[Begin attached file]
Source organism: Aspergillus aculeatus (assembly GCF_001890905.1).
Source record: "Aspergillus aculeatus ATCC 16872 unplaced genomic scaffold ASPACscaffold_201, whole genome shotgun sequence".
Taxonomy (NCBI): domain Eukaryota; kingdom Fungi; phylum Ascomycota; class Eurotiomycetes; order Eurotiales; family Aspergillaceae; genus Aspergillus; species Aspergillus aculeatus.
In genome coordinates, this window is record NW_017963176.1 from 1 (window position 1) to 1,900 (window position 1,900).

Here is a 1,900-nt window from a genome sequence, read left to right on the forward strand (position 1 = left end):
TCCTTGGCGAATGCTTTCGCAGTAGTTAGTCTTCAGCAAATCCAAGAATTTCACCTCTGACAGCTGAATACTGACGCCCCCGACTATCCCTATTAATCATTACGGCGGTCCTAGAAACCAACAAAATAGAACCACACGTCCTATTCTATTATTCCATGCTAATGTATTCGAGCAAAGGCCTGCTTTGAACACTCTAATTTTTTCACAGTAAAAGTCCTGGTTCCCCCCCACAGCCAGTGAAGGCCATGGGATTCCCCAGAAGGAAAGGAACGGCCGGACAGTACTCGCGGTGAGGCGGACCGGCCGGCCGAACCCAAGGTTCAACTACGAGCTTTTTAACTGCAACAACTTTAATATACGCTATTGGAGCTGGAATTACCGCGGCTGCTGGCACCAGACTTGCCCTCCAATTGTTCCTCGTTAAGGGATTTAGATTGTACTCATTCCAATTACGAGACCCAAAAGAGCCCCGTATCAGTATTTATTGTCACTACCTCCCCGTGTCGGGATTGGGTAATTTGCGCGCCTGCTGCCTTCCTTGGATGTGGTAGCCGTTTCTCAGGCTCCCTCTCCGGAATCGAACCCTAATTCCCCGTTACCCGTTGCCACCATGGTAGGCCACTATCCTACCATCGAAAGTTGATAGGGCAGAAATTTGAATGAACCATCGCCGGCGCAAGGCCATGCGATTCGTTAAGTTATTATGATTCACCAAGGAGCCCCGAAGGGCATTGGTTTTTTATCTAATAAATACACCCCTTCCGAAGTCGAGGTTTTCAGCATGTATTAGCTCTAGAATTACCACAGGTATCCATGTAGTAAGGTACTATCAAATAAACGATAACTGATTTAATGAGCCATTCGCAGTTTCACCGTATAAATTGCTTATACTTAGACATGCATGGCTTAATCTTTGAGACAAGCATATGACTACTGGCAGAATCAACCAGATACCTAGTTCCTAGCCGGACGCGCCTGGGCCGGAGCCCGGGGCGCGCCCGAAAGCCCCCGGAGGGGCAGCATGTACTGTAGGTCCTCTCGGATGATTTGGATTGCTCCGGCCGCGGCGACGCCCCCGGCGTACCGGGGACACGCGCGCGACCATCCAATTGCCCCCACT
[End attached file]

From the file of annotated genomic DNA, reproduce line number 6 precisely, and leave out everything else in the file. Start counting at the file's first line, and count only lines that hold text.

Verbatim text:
TCCTTGGCGAATGCTTTCGCAGTAGTTAGTCTTCAGCAAATCCAAGAATTTCACCTCTGACAGCTGAATACTGACGCCCCCGACTATCCCTATTAATCATTACGGCGGTCCTAGAAACCAACAAAATAGAACCACACGTCCTATTCTATTATTCCATGCTAATGTATTCGAGCAAAGGCCTGCTTTGAACACTCTAATTTTTTCACAGTAAAAGTCCTGGTTCCCCCCCACAGCCAGTGAAGGCCATGGGATTCCCCAGAAGGAAAGGAACGGCCGGACAGTACTCGCGGTGAGGCGGACCGGCCGGCCGAACCCAAGGTTCAACTACGAGCTTTTTAACTGCAACAACTTTAATATACGCTATTGGAGCTGGAATTACCGCGGCTGCTGGCACCAGACTTGCCCTCCAATTGTTCCTCGTTAAGGGATTTAGATTGTACTCATTCCAATTACGAGACCCAAAAGAGCCCCGTATCAGTATTTATTGTCACTACCTCCCCGTGTCGGGATTGGGTAATTTGCGCGCCTGCTGCCTTCCTTGGATGTGGTAGCCGTTTCTCAGGCTCCCTCTCCGGAATCGAACCCTAATTCCCCGTTACCCGTTGCCACCATGGTAGGCCACTATCCTACCATCGAAAGTTGATAGGGCAGAAATTTGAATGAACCATCGCCGGCGCAAGGCCATGCGATTCGTTAAGTTATTATGATTCACCAAGGAGCCCCGAAGGGCATTGGTTTTTTATCTAATAAATACACCCCTTCCGAAGTCGAGGTTTTCAGCATGTATTAGCTCTAGAATTACCACAGGTATCCATGTAGTAAGGTACTATCAAATAAACGATAACTGATTTAATGAGCCATTCGCAGTTTCACCGTATAAATTGCTTATACTTAGACATGCATGGCTTAATCTTTGAGACAAGCATATGACTACTGGCAGAATCAACCAGATACCTAGTTCCTAGCCGGACGCGCCTGGGCCGGAGCCCGGGGCGCGCCCGAAAGCCCCCGGAGGGGCAGCATGTACTGTAGGTCCTCTCGGATGATTTGGATTGCTCCGGCCGCGGCGACGCCCCCGGCGTACCGGGGACACGCGCGCGACCATCCAATTGCCCCCACT